03 Jun 2015

Africa needs to free itself from the hold of the 'Dark Continent'

Written by  Paul Mulindwa

No. 336: Africa needs to free itself from the hold of the 'Dark Continent' / Paul Mulindwa / Cape Times
3 June 2015

The recent outburst of xenophobic attacks on nationals of other African countries living in South Africa has raised debates globally, casting doubt on the problem of an "African brotherhood" founded on skin colour and a common experience of colonial servitude.

These incidents have almost strained the African fraternity, especially as the scale and virulence of the attacks surpass the previous incidents of xenophobia in Africa.

Such experiences are not new on the continent. Expulsions and deportations, for any reason, are common means of chasing away migrants in Africa, as illustrated by the waves of expulsions of non-nationals by Cameroon in 1967; Equatorial Guinea in 1974; Ghana in 1969; Guinea in 1968; Kenya in 1977, 1978 and 1981; Liberia in 1983; Nigeria in 1983 and 1985; Senegal in 1967 and 1990; Sierra Leone in 1968; Uganda in 1972 and 1982; Zaire (now the Democratic Republic of the Congo), in 1970 and 1973; and Zambia in 1971.

In the late 1950s, Côte d'Ivoire expelled about 16 000 migrants from Togo and Benin, and in 1964 again expelled Beninios and Ghanaians. In 1964, Zaire expelled Rwandese; in 1978, Burundi expelled Zairians, in retaliation for which Zaire expelled Burundian farmers. The 1969 compliance order in Ghana (which requested all aliens who did not possess a residence permit to obtain one in two weeks or leave the country) resulted in the expulsion of migrants, especially from Nigeria. In 1971, Zambia expelled Zimbabweans, Batswana, Zairians, Tanzanians, and Somalis.

In 1982, Sierra Leone expelled the Fula community from neighbouring countries, prompting Ghana to close its borders with Togo. The expulsion of Asians from Uganda in 1972 remains the most dramatic compared to other expulsions of migrants in East Africa.

In 1969, Ugandan President Milton Obote ordered the registration of all Rwandese in Uganda, a first step towards their expulsion. In 1982, Rwandese were forced to leave Uganda. Intimidation, accompanied by beatings and killings, precipitated the large-scale displacement of about 75 000 people. Banyarwanda fled from their homes, some into the refugee settlements and others across the border into Rwanda. Prior to the displacement of Rwandese, and with the collapse of the East African Community (EAC) in 1977, Kenya, without giving any notice, expelled about 2 000 Ugandan and Tanzanian workers. Also in the 1980s, oil-rich Nigeria expelled three million West Africans.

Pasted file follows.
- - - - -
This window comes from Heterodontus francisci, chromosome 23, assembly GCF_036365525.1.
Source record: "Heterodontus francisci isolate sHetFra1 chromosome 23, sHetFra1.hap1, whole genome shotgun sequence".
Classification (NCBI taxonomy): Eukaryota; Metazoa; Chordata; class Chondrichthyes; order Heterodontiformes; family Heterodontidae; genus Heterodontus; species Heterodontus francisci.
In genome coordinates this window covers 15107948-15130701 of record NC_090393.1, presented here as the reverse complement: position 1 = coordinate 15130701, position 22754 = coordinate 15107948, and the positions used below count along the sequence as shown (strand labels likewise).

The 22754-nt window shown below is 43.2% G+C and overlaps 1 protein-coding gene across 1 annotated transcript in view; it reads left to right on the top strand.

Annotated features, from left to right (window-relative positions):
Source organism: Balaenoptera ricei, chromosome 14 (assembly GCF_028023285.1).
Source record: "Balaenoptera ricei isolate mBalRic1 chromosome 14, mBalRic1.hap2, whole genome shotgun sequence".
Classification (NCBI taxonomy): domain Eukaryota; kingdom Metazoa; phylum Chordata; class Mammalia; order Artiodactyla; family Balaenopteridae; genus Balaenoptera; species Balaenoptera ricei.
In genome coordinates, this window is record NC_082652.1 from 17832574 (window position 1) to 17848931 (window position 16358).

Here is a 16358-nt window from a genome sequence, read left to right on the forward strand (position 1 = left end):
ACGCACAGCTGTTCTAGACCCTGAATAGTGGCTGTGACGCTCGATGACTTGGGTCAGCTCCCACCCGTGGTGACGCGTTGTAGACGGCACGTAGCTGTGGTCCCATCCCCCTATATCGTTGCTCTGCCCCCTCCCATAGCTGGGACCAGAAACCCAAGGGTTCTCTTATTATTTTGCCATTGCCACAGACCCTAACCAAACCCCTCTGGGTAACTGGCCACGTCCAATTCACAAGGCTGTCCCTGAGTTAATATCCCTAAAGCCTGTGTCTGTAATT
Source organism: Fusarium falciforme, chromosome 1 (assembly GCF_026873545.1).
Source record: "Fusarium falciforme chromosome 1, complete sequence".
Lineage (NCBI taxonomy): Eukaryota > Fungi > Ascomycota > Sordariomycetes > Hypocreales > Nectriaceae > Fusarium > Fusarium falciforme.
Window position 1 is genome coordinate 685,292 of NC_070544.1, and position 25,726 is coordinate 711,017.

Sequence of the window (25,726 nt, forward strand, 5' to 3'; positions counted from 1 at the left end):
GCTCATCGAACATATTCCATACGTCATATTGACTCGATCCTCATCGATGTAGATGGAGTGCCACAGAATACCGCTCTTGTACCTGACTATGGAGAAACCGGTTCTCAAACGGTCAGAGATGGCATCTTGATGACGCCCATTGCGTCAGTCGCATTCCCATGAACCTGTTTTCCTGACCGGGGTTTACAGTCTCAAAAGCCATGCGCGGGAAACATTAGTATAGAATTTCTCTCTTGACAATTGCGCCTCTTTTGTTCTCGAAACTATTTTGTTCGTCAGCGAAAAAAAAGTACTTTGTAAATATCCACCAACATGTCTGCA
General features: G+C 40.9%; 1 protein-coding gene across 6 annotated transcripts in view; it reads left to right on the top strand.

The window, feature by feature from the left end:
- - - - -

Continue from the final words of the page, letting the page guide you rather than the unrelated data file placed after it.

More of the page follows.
In the wake of the recent terrorist attacks in Kenya, many Somalis, including Kenyan Somalis, are being threatened with expulsion.

Africans crossing immigration checkpoints into a neighbouring African country are made to feel vulnerable. Every African entering Ethiopia, for example, must pay $20, and this is the country in which the African Union (AU) headquarters is located, an organisation which is supposed to ensure free mobility of Africans.

In South Sudan, the registration fee for immigrants (alien registration) is nearly $100, in addition to the cost for visas that must be obtained prior to crossing the border.

Xenophobia cannot be explained away by violent attacks and expulsions only. The practices and the reception given to foreigners in countries is also a matter of concern. In 2014, the South Sudanese, who had been hosted and accommodated by Uganda since the early 1980s, asked Ugandans to leave their country. If the African Union is unable to define the rights and duties of Africans on this continent, and unable to define the standards for crossing colonially imposed borders, its relevance in relation to its mandate, as stated in the AU Constitutive Act of 2000, is diminished.

Reasons given for these massive expulsions in Africa seem to suggest that migrants pose a threat to nationals. It seems that Africans find lessons hard to learn when it comes to foreign immigrants. But perhaps something positive can emerge from the recent xenophobic attacks in South Africa. We need an African Union action plan on xenophobia.

Let us tackle the reality as it is. No African is a foreigner in Africa! No African is a migrant in Africa! Africa is where we all belong.

We need to free ourselves from the historical hold of the "Dark Continent", to free ourselves from its negativity. African governments, and the African Union itself, must wake up to the reality that freedom of movement for Africans is the response to the poor management of our natural resources and our low expectations of our own citizenry. Let us resuscitate the pan-African spirit of our "Founding Fathers," Julius Nyerere and Kwame Nkrumah.

Paul Mulindwa is a Senior Project Officer at the Centre for Conflict Resolution (CCR), Cape Town.

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